There were no butcheries by then and the only meat we got was when one family animal got sick and died, a cow, goat, sheep or when one chicken was ran over by a car that passed maybe once a week and caught chicken on the road by surprise. Today life is totally different, there are pipes at each and every house gate and oozing clean water, you also get many electrified houses and RDP matchboxes, and schools have increased in huge numbers, some at a stone throw and near the homes but some people use buses and taxis for the far reached ones of their choices. Nobody has to kick stones on shoeless feet and get clove nails like we did before reaching the school. There are also feeding schemes implemented in the schools. We also had one in our time, the Hendrik Verwoed epoch where we were treated to a cup of soup and few slices of brown bread, sometimes we got fruit too but the scheme soon collapsed. The scheme was mis or construed as a non-medical measure to cap for kwashiorkor and kgomolela malnutrition diseases which were then common. But why malnutrition? I mean we had enough to eat without buying, fresh farm produce galore!! Maybe we must praise the new government, the mighty ANC for all these, but wait not now.
Though I have now nobody to call mine over there after losing both my parents and all of my seven dear and loving brothers, I mean within those peripheries of a place well known as Khurukhutšhu with a perking order of Christians and commoners or heathens separate, I’m still magnetised to the poverty-stricken small dwelling place, and once I think of it nothing stops me in my way to visit it and though it has a lot of upgrading done but the look of Lutheran Church on a flat rock still hypnotises me. I can still see the old man, my blind late priest Mr. Rangata holding onto a leash that connected him to his specially trained dog, Bob. The old man was a true legend that inspired many a youth to higher elevation. He knew each and every member of the village by voice and walk. He learnt the whole Bible through Braille and missed out nothing, and he was tenfold better than us with a set of forehead balls. Blindness to him meant nothing and never played a crippling effect on him, it chose a wrong person, a person who did not associate, feel and succumb it. So the two never gelled into true friends yet not enemies and the old man though crippled but was never disabled and he would visit every church member and village folks more often than all the abled people could.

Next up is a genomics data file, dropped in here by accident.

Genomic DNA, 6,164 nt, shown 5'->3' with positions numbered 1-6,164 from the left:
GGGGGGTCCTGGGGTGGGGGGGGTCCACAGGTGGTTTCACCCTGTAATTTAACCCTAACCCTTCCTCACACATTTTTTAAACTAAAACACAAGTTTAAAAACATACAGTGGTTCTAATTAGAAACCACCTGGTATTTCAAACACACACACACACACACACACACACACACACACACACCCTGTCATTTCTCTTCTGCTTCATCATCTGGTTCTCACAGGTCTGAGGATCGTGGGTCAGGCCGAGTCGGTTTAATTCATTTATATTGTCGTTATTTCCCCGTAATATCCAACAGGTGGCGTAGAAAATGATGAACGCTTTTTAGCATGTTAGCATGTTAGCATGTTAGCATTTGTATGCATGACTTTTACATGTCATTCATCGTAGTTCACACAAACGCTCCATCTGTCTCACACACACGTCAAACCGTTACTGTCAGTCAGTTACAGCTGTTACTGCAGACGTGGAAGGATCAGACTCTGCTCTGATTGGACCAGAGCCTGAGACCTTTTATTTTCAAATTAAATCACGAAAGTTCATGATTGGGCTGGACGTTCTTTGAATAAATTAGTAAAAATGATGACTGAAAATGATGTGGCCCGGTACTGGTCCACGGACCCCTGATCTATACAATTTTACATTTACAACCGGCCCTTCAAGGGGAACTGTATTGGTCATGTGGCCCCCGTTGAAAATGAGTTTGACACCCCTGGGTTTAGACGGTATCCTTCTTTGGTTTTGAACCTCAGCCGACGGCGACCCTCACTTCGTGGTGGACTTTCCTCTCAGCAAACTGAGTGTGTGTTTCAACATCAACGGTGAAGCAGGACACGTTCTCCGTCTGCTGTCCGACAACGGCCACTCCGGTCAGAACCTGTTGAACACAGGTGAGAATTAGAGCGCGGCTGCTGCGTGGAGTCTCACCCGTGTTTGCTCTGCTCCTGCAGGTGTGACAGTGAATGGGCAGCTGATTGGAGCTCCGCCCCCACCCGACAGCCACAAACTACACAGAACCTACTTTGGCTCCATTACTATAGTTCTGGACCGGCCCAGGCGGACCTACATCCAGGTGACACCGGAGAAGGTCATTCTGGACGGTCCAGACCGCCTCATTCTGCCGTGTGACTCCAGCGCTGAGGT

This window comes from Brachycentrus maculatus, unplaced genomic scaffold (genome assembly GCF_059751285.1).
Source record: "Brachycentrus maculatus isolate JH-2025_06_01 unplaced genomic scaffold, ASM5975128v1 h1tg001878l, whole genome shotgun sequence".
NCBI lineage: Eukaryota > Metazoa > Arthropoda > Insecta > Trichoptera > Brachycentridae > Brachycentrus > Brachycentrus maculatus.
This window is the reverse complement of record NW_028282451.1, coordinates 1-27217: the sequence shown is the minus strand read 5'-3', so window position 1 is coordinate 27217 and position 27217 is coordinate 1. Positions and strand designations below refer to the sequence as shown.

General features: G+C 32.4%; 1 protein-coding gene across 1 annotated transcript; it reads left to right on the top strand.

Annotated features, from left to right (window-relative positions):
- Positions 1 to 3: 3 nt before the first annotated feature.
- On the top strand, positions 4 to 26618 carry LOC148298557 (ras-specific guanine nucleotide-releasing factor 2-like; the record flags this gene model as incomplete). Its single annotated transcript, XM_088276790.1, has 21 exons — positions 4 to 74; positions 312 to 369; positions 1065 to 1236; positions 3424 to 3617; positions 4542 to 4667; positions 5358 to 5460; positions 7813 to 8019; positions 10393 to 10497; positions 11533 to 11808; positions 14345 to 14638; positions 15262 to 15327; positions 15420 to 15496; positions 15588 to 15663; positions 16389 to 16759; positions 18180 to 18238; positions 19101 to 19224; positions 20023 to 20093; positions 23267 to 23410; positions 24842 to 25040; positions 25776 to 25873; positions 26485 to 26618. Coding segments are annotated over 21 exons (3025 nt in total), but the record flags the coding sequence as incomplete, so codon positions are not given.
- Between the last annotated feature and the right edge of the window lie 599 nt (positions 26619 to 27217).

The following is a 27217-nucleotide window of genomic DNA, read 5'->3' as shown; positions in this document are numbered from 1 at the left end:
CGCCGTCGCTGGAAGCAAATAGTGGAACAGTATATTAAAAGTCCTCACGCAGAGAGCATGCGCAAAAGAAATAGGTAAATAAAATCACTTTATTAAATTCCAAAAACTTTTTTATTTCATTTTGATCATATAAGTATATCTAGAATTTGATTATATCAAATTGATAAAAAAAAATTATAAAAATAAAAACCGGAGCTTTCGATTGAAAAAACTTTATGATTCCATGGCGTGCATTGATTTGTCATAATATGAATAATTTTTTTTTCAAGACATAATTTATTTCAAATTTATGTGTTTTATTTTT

N.B. Dries had an farm with electricity, a farm big enough to accommodate all the people of all the Botlokwa villages including Malema’s grand’s village, all the schools and crèches, different churches. And maybe twenty five percent of the men in the villages formed labour force for Dries, him alone. Dries had no formal education at all in other words he was an illiterate yet more powerful and commanding than all the certificated school principals and teachers in the Lower primaries, Higher primaries, junior Secondary’s, High Schools etc. You can also add to them all the police, nurses, priests and lawyers, traditional healers and leaders in all the Botlokwa villages but it is so strange that all these people, combined together did not have the power possessed by illiterate Dries, I’m here talking of the brain power and the ability to provide work and generate healthy economy. It behooves the leaders across the Botlokwa (stamowerheid) or (swartgebied) or (tribal authority) of both Machaka and Ramokgopa and everywhere else to deal effectively with the problems gnawing their peoples away. So we therefore can stand up and charge these leaders of poor work performance which to me takes exactly the same posture and platform as corruption. The Botlokwa citizens are (and will) always looking up to them to craft Botlokwa solutions to Botlokwa problems which remained not done though we boast capable paid leadership. But really that was unfair labour practice and Government regulations. We were relocated from Kgolane and other villages to Mangata and other villages like Dipatene in 1960 and the relocation was a direct control rule of Group Arrears Act of 1966 and Native Land Act of 1913. I now and today find it worthwhile to support Julius Malema and Robert Mugabe’s preaching and I wonder why not you as well, what is your understanding of this situation because nothing was corrected till today. Let us take arms and go to war like how these people took our land away from the rightful owners (we). Talking and negotiating goes on forever, we need our land back and now!! The best medicine to stop all these k*k is one; taking away the land from them without compensation. Yes, expropriation. The late minister of Transport Schoeman Boerdery stretches from Springs down to Marble Hall, why? Is it not corruption?
Ref: Thakane Masibi: King Shaka Saw it Coming
12 August 2014, 19:45
Shaka did not have enough power to ward off the swallows. But he had the awareness, the courage and the wisdom to discern the good and the bad that the west brought to our land. I pay thousands of Rands a month for the piece of land which I reside. Maybe for half of my life I will. Yes it is practicality....a black man lives to pay debts, there is just no other meaning to life. This is how things turned out to be after all the segregation and oppression was done. But is this the future we hope for?
By: Modiba Kadi